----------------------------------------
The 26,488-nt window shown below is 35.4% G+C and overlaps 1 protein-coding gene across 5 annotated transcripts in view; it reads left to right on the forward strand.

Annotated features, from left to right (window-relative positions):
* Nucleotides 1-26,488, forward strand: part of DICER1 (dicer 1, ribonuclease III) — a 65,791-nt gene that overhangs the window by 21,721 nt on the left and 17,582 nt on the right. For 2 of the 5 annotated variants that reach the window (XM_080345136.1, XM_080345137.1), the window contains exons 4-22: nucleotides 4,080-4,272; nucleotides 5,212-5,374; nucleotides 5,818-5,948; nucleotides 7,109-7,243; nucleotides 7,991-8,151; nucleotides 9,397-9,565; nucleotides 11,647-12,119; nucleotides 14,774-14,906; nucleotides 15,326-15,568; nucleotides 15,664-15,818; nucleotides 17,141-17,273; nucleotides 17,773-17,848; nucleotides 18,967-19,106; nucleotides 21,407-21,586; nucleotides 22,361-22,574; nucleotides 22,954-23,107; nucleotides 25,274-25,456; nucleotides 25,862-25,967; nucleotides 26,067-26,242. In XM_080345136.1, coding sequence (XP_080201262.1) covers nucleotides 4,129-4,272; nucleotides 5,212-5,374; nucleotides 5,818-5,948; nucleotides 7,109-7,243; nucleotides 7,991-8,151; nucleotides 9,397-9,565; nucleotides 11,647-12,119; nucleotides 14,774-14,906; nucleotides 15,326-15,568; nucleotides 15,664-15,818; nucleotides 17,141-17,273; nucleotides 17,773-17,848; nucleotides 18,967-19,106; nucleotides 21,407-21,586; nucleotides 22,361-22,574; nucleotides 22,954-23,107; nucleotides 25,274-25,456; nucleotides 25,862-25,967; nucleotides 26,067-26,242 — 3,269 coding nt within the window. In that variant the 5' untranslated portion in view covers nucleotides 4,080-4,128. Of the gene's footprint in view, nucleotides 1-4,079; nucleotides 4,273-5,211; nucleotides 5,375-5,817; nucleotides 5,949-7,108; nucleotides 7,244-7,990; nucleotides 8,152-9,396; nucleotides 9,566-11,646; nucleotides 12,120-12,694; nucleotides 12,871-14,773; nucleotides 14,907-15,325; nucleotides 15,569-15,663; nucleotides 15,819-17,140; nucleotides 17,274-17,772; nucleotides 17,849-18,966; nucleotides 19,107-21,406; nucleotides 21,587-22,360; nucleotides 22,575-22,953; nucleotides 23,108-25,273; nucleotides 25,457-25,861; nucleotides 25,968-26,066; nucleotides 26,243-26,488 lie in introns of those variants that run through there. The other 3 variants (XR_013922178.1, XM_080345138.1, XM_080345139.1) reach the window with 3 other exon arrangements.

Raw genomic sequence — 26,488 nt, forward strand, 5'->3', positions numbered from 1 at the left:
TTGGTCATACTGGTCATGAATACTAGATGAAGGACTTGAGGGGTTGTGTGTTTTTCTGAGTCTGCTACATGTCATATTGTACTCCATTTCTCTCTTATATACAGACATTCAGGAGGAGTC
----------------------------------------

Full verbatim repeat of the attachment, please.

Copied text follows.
The 26,488-nt window shown below is 35.4% G+C and overlaps 1 protein-coding gene across 5 annotated transcripts in view; it reads left to right on the forward strand.

Annotated features, from left to right (window-relative positions):
* Nucleotides 1-26,488, forward strand: part of DICER1 (dicer 1, ribonuclease III) — a 65,791-nt gene that overhangs the window by 21,721 nt on the left and 17,582 nt on the right. For 2 of the 5 annotated variants that reach the window (XM_080345136.1, XM_080345137.1), the window contains exons 4-22: nucleotides 4,080-4,272; nucleotides 5,212-5,374; nucleotides 5,818-5,948; nucleotides 7,109-7,243; nucleotides 7,991-8,151; nucleotides 9,397-9,565; nucleotides 11,647-12,119; nucleotides 14,774-14,906; nucleotides 15,326-15,568; nucleotides 15,664-15,818; nucleotides 17,141-17,273; nucleotides 17,773-17,848; nucleotides 18,967-19,106; nucleotides 21,407-21,586; nucleotides 22,361-22,574; nucleotides 22,954-23,107; nucleotides 25,274-25,456; nucleotides 25,862-25,967; nucleotides 26,067-26,242. In XM_080345136.1, coding sequence (XP_080201262.1) covers nucleotides 4,129-4,272; nucleotides 5,212-5,374; nucleotides 5,818-5,948; nucleotides 7,109-7,243; nucleotides 7,991-8,151; nucleotides 9,397-9,565; nucleotides 11,647-12,119; nucleotides 14,774-14,906; nucleotides 15,326-15,568; nucleotides 15,664-15,818; nucleotides 17,141-17,273; nucleotides 17,773-17,848; nucleotides 18,967-19,106; nucleotides 21,407-21,586; nucleotides 22,361-22,574; nucleotides 22,954-23,107; nucleotides 25,274-25,456; nucleotides 25,862-25,967; nucleotides 26,067-26,242 — 3,269 coding nt within the window. In that variant the 5' untranslated portion in view covers nucleotides 4,080-4,128. Of the gene's footprint in view, nucleotides 1-4,079; nucleotides 4,273-5,211; nucleotides 5,375-5,817; nucleotides 5,949-7,108; nucleotides 7,244-7,990; nucleotides 8,152-9,396; nucleotides 9,566-11,646; nucleotides 12,120-12,694; nucleotides 12,871-14,773; nucleotides 14,907-15,325; nucleotides 15,569-15,663; nucleotides 15,819-17,140; nucleotides 17,274-17,772; nucleotides 17,849-18,966; nucleotides 19,107-21,406; nucleotides 21,587-22,360; nucleotides 22,575-22,953; nucleotides 23,108-25,273; nucleotides 25,457-25,861; nucleotides 25,968-26,066; nucleotides 26,243-26,488 lie in introns of those variants that run through there. The other 3 variants (XR_013922178.1, XM_080345138.1, XM_080345139.1) reach the window with 3 other exon arrangements.

Raw genomic sequence — 26,488 nt, forward strand, 5'->3', positions numbered from 1 at the left:
TTGGTCATACTGGTCATGAATACTAGATGAAGGACTTGAGGGGTTGTGTGTTTTTCTGAGTCTGCTACATGTCATATTGTACTCCATTTCTCTCTTATATACAGACATTCAGGAGGAGTC